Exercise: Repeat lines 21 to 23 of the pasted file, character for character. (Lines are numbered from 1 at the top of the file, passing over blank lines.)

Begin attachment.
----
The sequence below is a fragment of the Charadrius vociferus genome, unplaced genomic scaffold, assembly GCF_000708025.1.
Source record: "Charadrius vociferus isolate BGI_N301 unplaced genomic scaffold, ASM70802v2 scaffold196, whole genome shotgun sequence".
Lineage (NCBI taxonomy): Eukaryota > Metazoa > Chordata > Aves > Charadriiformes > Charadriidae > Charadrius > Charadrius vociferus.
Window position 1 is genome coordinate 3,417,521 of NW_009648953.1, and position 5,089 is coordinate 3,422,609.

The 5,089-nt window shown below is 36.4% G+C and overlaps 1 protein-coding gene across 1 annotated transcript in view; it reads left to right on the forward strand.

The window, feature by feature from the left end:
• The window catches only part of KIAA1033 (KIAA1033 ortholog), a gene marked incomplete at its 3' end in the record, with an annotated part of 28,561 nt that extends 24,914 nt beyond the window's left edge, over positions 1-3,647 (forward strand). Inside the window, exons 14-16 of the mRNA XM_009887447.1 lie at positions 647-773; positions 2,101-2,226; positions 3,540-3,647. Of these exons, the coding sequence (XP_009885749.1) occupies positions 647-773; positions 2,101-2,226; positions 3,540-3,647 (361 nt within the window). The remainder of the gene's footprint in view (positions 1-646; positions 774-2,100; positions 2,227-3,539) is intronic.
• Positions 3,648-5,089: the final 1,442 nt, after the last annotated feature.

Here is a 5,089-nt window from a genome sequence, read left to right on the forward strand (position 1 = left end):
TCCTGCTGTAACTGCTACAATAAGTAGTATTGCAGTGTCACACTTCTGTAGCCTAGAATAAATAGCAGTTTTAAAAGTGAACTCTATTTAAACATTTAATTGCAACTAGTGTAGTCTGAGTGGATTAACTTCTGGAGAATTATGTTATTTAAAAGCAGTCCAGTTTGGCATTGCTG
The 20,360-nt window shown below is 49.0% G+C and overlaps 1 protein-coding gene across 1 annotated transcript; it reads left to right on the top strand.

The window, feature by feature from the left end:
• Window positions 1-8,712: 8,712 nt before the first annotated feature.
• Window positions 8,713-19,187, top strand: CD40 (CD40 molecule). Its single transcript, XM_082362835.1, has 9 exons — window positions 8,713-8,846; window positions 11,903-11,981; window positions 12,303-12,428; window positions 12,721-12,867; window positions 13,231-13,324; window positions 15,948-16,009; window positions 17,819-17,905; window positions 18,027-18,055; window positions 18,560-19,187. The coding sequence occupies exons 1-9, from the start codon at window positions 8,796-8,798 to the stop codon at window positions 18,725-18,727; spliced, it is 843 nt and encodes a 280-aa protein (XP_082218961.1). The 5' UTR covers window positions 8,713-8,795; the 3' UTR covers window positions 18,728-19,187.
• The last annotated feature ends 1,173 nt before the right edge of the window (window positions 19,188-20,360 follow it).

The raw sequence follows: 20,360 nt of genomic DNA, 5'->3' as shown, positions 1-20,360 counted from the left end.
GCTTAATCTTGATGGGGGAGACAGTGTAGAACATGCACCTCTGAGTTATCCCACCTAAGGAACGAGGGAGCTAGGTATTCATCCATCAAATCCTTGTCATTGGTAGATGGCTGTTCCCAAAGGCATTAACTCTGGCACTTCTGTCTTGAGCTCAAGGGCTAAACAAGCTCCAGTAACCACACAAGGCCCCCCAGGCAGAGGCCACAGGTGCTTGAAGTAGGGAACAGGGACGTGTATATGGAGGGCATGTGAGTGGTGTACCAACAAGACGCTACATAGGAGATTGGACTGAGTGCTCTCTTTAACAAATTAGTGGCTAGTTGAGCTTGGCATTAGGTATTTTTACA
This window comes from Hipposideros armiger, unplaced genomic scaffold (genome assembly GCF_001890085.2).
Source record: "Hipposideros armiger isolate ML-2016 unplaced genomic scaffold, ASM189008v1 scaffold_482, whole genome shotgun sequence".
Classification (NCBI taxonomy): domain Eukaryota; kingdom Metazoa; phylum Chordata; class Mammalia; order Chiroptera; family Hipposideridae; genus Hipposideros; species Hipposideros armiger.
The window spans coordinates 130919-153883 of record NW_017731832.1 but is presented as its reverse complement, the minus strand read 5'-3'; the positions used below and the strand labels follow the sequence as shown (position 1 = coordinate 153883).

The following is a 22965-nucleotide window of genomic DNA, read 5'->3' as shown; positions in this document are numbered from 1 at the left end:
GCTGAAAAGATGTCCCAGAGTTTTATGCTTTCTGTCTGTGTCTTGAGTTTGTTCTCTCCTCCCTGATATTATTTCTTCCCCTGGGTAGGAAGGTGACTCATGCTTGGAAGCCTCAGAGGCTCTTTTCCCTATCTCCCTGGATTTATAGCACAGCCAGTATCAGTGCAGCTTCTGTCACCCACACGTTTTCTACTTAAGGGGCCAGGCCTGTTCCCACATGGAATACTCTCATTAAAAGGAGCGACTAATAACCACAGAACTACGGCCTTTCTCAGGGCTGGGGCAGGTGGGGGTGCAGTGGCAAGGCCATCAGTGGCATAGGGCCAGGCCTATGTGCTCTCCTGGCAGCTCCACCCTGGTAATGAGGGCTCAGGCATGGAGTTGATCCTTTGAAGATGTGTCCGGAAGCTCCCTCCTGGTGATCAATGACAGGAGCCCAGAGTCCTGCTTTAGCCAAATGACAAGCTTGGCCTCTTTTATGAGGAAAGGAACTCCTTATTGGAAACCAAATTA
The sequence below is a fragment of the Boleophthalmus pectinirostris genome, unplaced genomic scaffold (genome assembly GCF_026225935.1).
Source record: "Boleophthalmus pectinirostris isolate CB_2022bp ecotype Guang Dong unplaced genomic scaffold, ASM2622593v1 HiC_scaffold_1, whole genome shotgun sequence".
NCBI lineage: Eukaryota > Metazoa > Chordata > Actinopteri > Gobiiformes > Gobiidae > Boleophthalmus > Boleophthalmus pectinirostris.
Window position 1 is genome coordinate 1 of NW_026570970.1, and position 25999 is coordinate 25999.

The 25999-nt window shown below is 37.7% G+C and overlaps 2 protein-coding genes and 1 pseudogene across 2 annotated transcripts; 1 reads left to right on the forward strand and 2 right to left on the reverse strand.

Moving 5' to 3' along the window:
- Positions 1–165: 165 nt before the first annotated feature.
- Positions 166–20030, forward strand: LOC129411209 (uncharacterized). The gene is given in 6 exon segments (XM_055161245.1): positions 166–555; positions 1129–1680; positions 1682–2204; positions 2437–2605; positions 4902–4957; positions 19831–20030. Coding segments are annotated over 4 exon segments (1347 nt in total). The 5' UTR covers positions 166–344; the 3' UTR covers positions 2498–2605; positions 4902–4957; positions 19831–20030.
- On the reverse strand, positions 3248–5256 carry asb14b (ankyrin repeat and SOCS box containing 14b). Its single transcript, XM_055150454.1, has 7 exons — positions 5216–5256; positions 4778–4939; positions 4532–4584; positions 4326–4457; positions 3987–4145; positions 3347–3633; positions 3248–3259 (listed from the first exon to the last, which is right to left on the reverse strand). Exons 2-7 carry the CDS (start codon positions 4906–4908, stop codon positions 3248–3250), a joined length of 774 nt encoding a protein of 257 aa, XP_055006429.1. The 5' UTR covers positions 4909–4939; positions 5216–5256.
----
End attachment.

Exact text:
The window spans coordinates 130919-153883 of record NW_017731832.1 but is presented as its reverse complement, the minus strand read 5'-3'; the positions used below and the strand labels follow the sequence as shown (position 1 = coordinate 153883).

The following is a 22965-nucleotide window of genomic DNA, read 5'->3' as shown; positions in this document are numbered from 1 at the left end:
GCTGAAAAGATGTCCCAGAGTTTTATGCTTTCTGTCTGTGTCTTGAGTTTGTTCTCTCCTCCCTGATATTATTTCTTCCCCTGGGTAGGAAGGTGACTCATGCTTGGAAGCCTCAGAGGCTCTTTTCCCTATCTCCCTGGATTTATAGCACAGCCAGTATCAGTGCAGCTTCTGTCACCCACACGTTTTCTACTTAAGGGGCCAGGCCTGTTCCCACATGGAATACTCTCATTAAAAGGAGCGACTAATAACCACAGAACTACGGCCTTTCTCAGGGCTGGGGCAGGTGGGGGTGCAGTGGCAAGGCCATCAGTGGCATAGGGCCAGGCCTATGTGCTCTCCTGGCAGCTCCACCCTGGTAATGAGGGCTCAGGCATGGAGTTGATCCTTTGAAGATGTGTCCGGAAGCTCCCTCCTGGTGATCAATGACAGGAGCCCAGAGTCCTGCTTTAGCCAAATGACAAGCTTGGCCTCTTTTATGAGGAAAGGAACTCCTTATTGGAAACCAAATTA